The global aviation industry is expected to be on the verge of explosive, long-term secular growth. Over the next 20 years, 20,000 new commercial aircraft worth about $4.5 trillion dollars will be built, according to Investing Daily. For the tens of thousands of middle market companies in the aircraft supply chain, this growth will significantly impact their equipment financing needs.
There are two primary drivers behind this growth. First are the great strides that have been made in fuel efficiency, which is making the continued operation of old aircraft extremely expensive by comparison. According to Airbus, while passenger traffic has risen 50% over the past decade, fuel consumption is up just 3%, indicating how much more efficient the industry has become. These fuel advancements, combined with aging fleets, will induce airlines to refresh their aircraft after many years of retrofitting and minor enhancements to existing aircraft.
The second reason behind commercial aviation's growth is the continued development of the emerging markets. Industry analysts report demand is expected to continue from Asia and the Middle East as operators retire obsolete, less fuel efficient airplanes. In value terms, China comprises the biggest regional market. The Civil Aviation Administration of China announced they will build 70 new airports and rebuild or expand 101 others over the next five years. At the same time, China's state-run airline fleet, currently about 2,600 aircraft, is expected to grow to 4,500 by 2016.
These trends are all impacting the aviation supplier base, which is largely comprised of middle market companies, defined as those with annual revenues from $10 million to $1 billion. If they want to sustain their businesses and effectively compete, they will likely need to invest in new technologies and upgrade operations. This retooling of facilities will, for many companies, require them to secure new or additional financing.
These middle market companies will understandably want competitive interest rates when financing new equipment. However, a decision about which financing partner to select should not be based solely on whether a lender can shave a few points off the interest rate. An effective specialty lender adds value by becoming a long-term advisor to the company. There are at least four areas where a specialty lender gives aviation suppliers a competitive edge.
A lender with domain expertise can "speak the language" of the industry. Executives don't have to waste time explaining their business to a specialty lender; instead, they can have a meaningful dialogue from day one. This fluency also helps to reduce "cycle time"—the time it takes for a lender to complete a financing transaction—from the initial request, to negotiating the term sheet, to securing necessary documentation, to the closing and then the actual funding. In other words, a lender with a deep understanding of the industry can deliver funds faster. This is critical in today's fast-paced environment. When a supplier signs a long-term agreement with a manufacturer to make a certain number of parts in a certain amount of time, the supplier needs the necessary equipment to make that part on site as quickly as possible. The sooner the company can finance the equipment and have it delivered the sooner it can start making money.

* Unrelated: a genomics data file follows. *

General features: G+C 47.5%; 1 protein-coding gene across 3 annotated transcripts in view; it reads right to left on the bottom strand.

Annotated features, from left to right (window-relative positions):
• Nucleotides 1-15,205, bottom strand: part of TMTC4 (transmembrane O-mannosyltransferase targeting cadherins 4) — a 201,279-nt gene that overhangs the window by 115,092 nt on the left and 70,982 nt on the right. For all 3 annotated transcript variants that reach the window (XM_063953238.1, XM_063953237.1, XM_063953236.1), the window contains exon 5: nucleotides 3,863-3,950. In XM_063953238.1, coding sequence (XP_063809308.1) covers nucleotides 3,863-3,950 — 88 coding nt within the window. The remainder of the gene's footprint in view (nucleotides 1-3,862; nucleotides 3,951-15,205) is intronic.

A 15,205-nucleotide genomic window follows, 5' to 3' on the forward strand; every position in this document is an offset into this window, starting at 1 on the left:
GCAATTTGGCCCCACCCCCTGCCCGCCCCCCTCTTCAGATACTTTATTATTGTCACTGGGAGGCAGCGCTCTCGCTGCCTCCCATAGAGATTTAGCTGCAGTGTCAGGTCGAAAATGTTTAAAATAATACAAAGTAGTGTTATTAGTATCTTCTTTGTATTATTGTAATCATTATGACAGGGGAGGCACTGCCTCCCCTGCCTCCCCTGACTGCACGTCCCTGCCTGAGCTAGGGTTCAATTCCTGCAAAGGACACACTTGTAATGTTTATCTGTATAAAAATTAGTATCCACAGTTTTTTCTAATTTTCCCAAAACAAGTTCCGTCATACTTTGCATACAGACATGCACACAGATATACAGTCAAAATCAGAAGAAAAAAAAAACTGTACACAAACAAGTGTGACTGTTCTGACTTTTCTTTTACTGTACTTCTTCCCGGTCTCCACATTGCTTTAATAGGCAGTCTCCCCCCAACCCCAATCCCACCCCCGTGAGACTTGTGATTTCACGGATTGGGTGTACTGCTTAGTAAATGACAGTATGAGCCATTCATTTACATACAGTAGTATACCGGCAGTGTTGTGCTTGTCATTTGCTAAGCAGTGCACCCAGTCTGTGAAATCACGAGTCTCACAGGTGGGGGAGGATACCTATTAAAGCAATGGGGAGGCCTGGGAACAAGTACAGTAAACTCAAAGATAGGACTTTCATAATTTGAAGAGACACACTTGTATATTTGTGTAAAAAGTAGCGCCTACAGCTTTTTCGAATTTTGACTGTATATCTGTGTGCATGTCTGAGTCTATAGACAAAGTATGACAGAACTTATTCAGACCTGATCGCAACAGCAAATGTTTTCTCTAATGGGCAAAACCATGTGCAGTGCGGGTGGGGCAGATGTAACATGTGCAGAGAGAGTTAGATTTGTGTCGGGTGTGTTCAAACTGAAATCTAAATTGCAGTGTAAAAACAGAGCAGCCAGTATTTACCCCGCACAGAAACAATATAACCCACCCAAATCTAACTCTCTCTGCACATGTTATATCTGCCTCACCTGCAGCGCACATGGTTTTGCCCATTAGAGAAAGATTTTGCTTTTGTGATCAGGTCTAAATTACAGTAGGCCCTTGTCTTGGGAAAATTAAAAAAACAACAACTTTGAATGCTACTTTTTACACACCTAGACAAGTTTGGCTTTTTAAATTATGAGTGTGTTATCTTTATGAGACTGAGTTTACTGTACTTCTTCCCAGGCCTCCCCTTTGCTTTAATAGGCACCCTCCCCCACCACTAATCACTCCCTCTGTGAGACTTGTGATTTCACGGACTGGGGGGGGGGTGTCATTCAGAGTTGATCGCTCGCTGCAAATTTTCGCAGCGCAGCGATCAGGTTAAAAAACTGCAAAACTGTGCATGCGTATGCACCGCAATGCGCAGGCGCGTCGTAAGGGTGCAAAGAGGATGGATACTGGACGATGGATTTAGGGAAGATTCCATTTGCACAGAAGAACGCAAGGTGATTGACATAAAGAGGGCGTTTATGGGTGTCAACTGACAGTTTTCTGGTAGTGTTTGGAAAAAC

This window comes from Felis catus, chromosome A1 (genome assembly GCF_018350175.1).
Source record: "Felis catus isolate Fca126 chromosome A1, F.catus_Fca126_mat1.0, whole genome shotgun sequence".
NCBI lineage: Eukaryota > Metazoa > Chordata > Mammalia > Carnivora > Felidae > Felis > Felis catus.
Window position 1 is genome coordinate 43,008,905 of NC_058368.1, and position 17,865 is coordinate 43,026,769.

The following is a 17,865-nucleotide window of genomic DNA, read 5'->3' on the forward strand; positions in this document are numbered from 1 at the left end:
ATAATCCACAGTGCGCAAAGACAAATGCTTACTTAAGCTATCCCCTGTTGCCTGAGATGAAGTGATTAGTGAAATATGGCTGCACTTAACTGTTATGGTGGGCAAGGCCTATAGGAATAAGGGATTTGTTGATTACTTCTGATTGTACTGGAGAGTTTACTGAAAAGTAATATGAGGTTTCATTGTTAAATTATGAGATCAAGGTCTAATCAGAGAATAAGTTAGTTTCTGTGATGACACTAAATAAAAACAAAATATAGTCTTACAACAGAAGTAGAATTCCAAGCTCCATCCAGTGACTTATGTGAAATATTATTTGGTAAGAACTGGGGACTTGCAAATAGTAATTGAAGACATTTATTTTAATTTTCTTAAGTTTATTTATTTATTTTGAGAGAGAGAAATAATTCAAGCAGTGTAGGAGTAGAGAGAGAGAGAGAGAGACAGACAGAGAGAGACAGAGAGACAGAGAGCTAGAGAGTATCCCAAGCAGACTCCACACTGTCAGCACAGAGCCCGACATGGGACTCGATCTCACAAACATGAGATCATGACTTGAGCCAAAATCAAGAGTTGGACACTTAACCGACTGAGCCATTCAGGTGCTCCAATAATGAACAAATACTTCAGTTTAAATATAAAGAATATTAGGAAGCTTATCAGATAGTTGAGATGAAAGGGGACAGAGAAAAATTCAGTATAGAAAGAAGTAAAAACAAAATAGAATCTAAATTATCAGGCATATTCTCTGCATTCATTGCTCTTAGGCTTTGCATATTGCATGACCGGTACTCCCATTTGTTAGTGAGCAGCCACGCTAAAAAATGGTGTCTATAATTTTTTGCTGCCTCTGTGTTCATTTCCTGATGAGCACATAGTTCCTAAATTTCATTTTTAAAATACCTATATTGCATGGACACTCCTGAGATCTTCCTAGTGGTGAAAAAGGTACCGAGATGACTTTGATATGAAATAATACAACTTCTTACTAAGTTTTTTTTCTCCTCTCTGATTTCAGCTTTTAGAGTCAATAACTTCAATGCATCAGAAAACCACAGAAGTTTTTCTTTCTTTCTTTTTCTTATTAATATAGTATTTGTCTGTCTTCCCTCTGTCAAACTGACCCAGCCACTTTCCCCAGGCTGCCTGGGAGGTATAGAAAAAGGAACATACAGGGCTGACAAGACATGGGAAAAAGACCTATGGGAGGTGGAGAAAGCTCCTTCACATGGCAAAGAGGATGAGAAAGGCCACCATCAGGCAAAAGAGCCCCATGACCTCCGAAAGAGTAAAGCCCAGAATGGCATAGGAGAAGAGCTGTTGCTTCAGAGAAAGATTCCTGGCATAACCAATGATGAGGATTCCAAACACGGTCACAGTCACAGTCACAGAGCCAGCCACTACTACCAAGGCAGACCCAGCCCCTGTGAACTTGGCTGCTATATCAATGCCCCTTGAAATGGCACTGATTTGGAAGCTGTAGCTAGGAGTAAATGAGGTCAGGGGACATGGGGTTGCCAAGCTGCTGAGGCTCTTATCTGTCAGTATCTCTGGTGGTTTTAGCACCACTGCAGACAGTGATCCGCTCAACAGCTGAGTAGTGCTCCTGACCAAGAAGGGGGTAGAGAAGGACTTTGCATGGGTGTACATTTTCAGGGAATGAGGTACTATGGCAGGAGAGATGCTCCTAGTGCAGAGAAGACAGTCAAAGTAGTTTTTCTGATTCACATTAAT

Like many industries, the aerospace industry goes through cycles in which demand naturally rises and falls. A specialty lender in the aviation industry understands the industry's cycles, is familiar and comfortable with certain risks and is thus more likely to offer credit. Conversely, the less a lender understands an industry, the less it's usually willing to lend. That's especially true today. Coming off the financial crisis and given the regulatory environment, banks are often cautious and reluctant to lend if they foresee any potential financial difficulties or risks on the horizon.
A lender with broad industry-wide knowledge has a thorough understanding of aviation suppliers' challenges and opportunities and can draw on its expertise to help companies in a variety of areas. Having the right relationship in place can help. A specialty lender may be able to provide additional resources that will take businesses further. This could include insight into best practices for machine tool operation and cell manufacturing to improve a supplier's standard operation procedures. It may also help a company assess lighting, heating, cooling or water usage in order to develop strategies to reduce consumption. Lowering costs is becoming increasingly critical for suppliers who can't pass along increases to customers.
A specialty lender is also "networked" with manufacturers, other suppliers and professionals who specialize in the aerospace and defense industry. Depending on the company's need, a specialty lender can open doors and suggest options for everything from accountants, attorneys, investment bankers and even private equity professionals. These networks may prove especially valuable in today's mergers and acquisitions environment.
Aviation suppliers need more than a banker to compete in today's growing, global industry—they need a strategic ally. A lender's domain expertise will give the supplier access to know-how, insights and resources. In the long run, the company gets more than financing—it gets an advocate who can help grow the business.
By Gib Bosworth (email@example.com), Vice President—Equipment Finance, specializing in Aerospace and Defense suppliers at GE Capital, Corporate Finance, a leading provider of commercial loans and leases to mid-size U.S. businesses. GE's rich heritage serving the aviation industry also includes GE Aviation, a jet and turboprop engine manufacturer, GE Capital Aviation Services, a commercial aircraft financing provider and GE Capital, Corporate Aircraft Finance, providing business jet financing.
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